60 SECONDS WITH... DORFMEISTER | DJMag.com Skip to main content

60 SECONDS WITH... DORFMEISTER

We chat with the K&D and Tosca legend

One half of inimitable downtempo electronic pairing Kruder & Dorfmeister, Richard is also one half of the Tosca project with childhood friend Rupert Huber. Their first Tosca album in 1997, 'Opera', was a shimmering chilled delight, and they're now releasing their sixth Tosca album, 'Odeon' — an elegiac, ambient triumph (out next month on !K7).

“Yes, I'm pretty amazed as well that this new one is the sixth album,” Richard tells DJ Mag. Still maintaining his studio in Vienna, still running the G-Stone label (“it's basically a leftfield operation, a labour of love”), and now with three children, Richard intends to carry on making and playing music as long as possible. “I want to continue doing music as long as I can, so long as I can keep the fire up,” he says.

The first Tosca album 'Opera' was a standout electronica album of the late '90s, but do you have much association with opera?

“Do I have any interest in opera? Not at all. I don't like opera at all. It's too formal, the way it's done, you have to sit there throughout the whole thing. We did a big shoot at the time of the first album through a window, which was quite impressive. It was raining, and we used this as the album cover image. Have I ever listened to opera at home? No, at home I listen to all kinds of stuff, but not opera.”

So if DJ Mag said to you, 'Would you like to come to the opera with us tonight, Richard?', what would you say?

“I might. Have I ever been to an opera? Yeah, I went to Mozart with my parents when I was a child. I hated it, it was awful. Have I been since I've been a grown-up? No. It was a bad enough experience back then.”

Your new album is called 'Odeon'... don't tell me you hate the cinema as well?

“Ha ha, no. No. Actually it's not a cinema, it's a theatre place in Vienna. We had permission to do a Tosca live performance there back in September, with our vocalists and including a collaboration with a visual artist. We decided to take the title 'Odeon' for the album, and it's come together really nicely.”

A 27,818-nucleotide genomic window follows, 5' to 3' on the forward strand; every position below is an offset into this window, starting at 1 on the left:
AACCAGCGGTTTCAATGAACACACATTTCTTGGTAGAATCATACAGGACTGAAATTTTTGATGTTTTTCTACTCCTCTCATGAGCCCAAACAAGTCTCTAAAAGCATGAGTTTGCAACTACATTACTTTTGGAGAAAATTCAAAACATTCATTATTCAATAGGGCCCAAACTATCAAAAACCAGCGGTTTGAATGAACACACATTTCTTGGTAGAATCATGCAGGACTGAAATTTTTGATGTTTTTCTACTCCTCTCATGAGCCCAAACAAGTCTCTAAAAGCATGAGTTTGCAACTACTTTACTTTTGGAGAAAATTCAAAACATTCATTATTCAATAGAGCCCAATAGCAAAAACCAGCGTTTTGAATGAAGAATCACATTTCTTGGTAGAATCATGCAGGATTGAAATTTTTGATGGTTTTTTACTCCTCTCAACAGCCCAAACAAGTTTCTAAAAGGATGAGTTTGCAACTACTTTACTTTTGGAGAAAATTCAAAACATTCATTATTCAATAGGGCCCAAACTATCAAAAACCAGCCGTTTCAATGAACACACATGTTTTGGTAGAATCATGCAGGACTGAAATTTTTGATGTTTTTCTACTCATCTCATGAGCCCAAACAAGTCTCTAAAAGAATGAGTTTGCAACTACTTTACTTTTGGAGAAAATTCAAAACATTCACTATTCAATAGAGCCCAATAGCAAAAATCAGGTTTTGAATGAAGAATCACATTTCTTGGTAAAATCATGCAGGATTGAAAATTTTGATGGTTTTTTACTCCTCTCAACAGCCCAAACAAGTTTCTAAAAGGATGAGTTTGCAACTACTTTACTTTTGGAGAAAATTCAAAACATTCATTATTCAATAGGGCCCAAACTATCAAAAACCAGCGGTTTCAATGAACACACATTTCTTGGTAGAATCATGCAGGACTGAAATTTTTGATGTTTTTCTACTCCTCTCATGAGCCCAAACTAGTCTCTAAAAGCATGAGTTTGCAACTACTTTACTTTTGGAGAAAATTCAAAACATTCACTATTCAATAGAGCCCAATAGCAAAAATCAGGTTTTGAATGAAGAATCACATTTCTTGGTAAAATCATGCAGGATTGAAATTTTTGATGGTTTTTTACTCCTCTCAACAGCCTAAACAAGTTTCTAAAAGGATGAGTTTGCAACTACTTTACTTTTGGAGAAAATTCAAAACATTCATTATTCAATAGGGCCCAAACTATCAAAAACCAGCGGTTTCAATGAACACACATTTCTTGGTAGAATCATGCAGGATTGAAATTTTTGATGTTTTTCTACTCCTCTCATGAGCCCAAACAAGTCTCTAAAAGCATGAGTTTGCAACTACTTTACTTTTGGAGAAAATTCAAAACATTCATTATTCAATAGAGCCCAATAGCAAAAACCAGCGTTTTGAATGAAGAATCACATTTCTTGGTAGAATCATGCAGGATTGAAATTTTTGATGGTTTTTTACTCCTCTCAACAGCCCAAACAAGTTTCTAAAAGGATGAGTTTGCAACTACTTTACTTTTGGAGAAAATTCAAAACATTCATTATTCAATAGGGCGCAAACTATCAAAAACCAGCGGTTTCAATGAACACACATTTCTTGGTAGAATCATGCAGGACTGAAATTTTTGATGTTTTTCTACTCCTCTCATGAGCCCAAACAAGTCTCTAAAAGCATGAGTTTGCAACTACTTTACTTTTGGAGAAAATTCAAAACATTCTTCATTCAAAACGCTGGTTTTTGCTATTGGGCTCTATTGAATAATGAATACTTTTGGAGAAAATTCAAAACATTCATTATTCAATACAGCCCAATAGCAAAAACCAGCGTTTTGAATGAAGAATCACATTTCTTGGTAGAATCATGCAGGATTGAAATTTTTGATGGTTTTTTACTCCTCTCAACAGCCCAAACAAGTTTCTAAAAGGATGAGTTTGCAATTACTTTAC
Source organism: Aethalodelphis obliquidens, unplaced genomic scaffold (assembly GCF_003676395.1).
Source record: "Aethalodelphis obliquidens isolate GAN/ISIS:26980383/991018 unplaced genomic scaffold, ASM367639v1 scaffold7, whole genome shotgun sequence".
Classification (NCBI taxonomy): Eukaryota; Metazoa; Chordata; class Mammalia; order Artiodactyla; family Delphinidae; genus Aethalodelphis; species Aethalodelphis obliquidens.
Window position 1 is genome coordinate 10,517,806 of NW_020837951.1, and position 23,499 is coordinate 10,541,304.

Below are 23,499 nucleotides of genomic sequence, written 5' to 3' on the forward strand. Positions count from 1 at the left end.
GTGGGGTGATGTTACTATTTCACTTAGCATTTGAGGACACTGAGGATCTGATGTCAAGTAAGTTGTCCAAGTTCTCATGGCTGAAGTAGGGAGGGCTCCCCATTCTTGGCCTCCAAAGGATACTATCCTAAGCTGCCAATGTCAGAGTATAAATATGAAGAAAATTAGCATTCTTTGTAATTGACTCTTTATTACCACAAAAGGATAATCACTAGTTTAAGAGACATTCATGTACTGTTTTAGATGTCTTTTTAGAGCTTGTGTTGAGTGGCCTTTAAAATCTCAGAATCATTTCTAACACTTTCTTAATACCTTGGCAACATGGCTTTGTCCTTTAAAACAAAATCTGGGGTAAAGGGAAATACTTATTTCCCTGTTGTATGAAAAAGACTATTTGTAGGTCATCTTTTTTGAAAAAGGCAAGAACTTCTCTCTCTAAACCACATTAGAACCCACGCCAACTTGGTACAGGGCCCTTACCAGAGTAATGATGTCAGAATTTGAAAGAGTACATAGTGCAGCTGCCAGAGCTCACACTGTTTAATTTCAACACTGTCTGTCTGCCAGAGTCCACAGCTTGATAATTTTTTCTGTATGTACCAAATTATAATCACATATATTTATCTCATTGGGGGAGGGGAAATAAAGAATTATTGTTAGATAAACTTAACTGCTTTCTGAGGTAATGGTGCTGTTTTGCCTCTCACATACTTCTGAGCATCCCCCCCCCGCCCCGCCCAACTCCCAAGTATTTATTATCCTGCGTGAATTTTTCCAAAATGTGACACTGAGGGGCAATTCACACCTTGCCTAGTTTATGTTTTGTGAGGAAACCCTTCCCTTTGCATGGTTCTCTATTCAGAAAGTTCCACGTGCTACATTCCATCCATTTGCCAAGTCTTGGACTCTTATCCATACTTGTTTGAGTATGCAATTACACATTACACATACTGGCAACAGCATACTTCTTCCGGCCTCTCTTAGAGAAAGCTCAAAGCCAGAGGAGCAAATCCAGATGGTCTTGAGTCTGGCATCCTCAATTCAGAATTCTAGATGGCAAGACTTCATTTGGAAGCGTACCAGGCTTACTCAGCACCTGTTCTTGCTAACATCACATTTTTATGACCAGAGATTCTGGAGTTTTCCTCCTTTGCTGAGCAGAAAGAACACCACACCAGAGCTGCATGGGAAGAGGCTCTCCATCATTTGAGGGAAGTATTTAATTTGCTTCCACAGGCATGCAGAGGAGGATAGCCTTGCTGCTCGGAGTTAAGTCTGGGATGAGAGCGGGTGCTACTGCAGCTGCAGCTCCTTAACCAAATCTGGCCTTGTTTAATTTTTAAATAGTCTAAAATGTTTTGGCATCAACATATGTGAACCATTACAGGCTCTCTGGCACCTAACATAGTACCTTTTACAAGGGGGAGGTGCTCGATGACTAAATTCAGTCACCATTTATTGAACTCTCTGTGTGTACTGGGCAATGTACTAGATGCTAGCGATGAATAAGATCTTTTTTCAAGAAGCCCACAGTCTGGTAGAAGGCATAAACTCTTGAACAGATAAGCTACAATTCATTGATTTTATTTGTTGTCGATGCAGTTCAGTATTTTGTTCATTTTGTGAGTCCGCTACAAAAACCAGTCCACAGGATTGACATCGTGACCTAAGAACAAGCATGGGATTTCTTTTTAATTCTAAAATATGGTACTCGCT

You do Tosca with Rupert Huber, who you've known since school. Over the years, how have you balanced doing your stuff with Rupert with doing your Kruder & Dorfmeister work with Peter?

“Yes, I've known Rupert 25 years or more. It's maybe a bit more comfortable working with Rupert because we've known each other for so many years, and the chemistry works really well. It's almost like a marriage in a way – ha ha.”

But obviously you still get on very well with Peter? Or do you hate each other's guts?

“Ha ha, no, we did this anniversary compilation last year, but at certain times I want to return to the Tosca project because it sounds a bit more familiar to me. The other one turns out very professional. I like to find a middle way.”

Back in the '90s when you had the Kruder & Dorfmeister 'DJ-Kicks' out, you guys got big really quickly. Was that a surprise?

“Yeah, completely. We jumped into the scene without any warning — it was great. We didn't do it to become professionals, we were just doing it to have a good time. Our DJing was a bit of a joke, in a way, and then the !K7 album turned over a lot of units. It was at a time when the music business was working — compared to now. We came into the music business at a good time, before the whole MP3 thing came in.”

You've been doing some Kruder & Dorfmeister live shows recently — how have they been going down?

“We did them mainly in 2011, we did 60 shows which went down really well. We had a really good live/DJ concept with MCs that worked really well, but we didn't just want to repeat it again and again.”

What's your take on the whole EDM explosion in the States? Have you felt like cashing in your chips and going EDM?

“It's a funny phenomenon, but it doesn't touch us at all — it's another world. It's a phenomenon that will pass. It's OK to bring electronic music to the masses, but what kind of electronic music is another question. I don't like it musically at all. It's not my thing. A better idea is the 'Gangnam Style' thing — the kids love it and everybody likes it, it's a bit like 'Pump Up The Jam' by Technotronic, everybody knows it. 'Gangnam Style' is so absurd. In a way it's my favourite tune of the moment, my son's friends were showing me the moves yesterday.”

If Kruder & Dorfmeister had to remix 'Gangnam Style', what would you do to it?

“Erm, it's a good idea, actually! Let's do it! I don't know what we'd do, but it would be funny, for sure!”

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